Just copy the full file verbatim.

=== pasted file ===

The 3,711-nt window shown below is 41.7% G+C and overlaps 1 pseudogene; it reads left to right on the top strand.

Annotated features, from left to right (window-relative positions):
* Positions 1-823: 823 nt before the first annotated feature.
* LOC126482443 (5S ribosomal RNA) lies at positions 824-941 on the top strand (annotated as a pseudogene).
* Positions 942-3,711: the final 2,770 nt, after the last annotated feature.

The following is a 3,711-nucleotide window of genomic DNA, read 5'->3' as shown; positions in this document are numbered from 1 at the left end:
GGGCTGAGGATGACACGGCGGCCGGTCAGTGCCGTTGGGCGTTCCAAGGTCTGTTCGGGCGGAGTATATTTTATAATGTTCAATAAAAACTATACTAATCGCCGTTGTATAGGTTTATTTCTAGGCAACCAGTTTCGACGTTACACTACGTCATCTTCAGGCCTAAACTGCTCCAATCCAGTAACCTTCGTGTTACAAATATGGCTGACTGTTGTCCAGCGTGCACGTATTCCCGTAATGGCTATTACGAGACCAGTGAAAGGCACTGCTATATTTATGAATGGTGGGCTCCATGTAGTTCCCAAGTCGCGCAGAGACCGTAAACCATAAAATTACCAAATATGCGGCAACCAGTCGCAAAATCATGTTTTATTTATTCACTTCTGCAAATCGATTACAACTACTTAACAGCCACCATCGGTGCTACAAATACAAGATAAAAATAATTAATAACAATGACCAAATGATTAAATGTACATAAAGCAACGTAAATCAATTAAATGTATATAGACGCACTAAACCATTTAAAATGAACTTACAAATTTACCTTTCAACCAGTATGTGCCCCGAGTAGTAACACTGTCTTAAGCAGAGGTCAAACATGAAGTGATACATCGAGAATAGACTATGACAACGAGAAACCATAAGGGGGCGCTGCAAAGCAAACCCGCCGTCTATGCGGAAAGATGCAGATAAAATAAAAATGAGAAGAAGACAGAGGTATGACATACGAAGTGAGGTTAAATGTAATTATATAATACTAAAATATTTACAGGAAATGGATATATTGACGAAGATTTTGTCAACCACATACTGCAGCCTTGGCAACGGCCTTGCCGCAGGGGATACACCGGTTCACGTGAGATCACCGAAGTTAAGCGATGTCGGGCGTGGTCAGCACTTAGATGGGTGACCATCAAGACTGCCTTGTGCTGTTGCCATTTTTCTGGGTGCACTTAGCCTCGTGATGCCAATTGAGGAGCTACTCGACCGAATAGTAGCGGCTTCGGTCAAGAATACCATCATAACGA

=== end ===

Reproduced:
The 3,711-nt window shown below is 41.7% G+C and overlaps 1 pseudogene; it reads left to right on the top strand.

Annotated features, from left to right (window-relative positions):
* Positions 1-823: 823 nt before the first annotated feature.
* LOC126482443 (5S ribosomal RNA) lies at positions 824-941 on the top strand (annotated as a pseudogene).
* Positions 942-3,711: the final 2,770 nt, after the last annotated feature.

The following is a 3,711-nucleotide window of genomic DNA, read 5'->3' as shown; positions in this document are numbered from 1 at the left end:
GGGCTGAGGATGACACGGCGGCCGGTCAGTGCCGTTGGGCGTTCCAAGGTCTGTTCGGGCGGAGTATATTTTATAATGTTCAATAAAAACTATACTAATCGCCGTTGTATAGGTTTATTTCTAGGCAACCAGTTTCGACGTTACACTACGTCATCTTCAGGCCTAAACTGCTCCAATCCAGTAACCTTCGTGTTACAAATATGGCTGACTGTTGTCCAGCGTGCACGTATTCCCGTAATGGCTATTACGAGACCAGTGAAAGGCACTGCTATATTTATGAATGGTGGGCTCCATGTAGTTCCCAAGTCGCGCAGAGACCGTAAACCATAAAATTACCAAATATGCGGCAACCAGTCGCAAAATCATGTTTTATTTATTCACTTCTGCAAATCGATTACAACTACTTAACAGCCACCATCGGTGCTACAAATACAAGATAAAAATAATTAATAACAATGACCAAATGATTAAATGTACATAAAGCAACGTAAATCAATTAAATGTATATAGACGCACTAAACCATTTAAAATGAACTTACAAATTTACCTTTCAACCAGTATGTGCCCCGAGTAGTAACACTGTCTTAAGCAGAGGTCAAACATGAAGTGATACATCGAGAATAGACTATGACAACGAGAAACCATAAGGGGGCGCTGCAAAGCAAACCCGCCGTCTATGCGGAAAGATGCAGATAAAATAAAAATGAGAAGAAGACAGAGGTATGACATACGAAGTGAGGTTAAATGTAATTATATAATACTAAAATATTTACAGGAAATGGATATATTGACGAAGATTTTGTCAACCACATACTGCAGCCTTGGCAACGGCCTTGCCGCAGGGGATACACCGGTTCACGTGAGATCACCGAAGTTAAGCGATGTCGGGCGTGGTCAGCACTTAGATGGGTGACCATCAAGACTGCCTTGTGCTGTTGCCATTTTTCTGGGTGCACTTAGCCTCGTGATGCCAATTGAGGAGCTACTCGACCGAATAGTAGCGGCTTCGGTCAAGAATACCATCATAACGA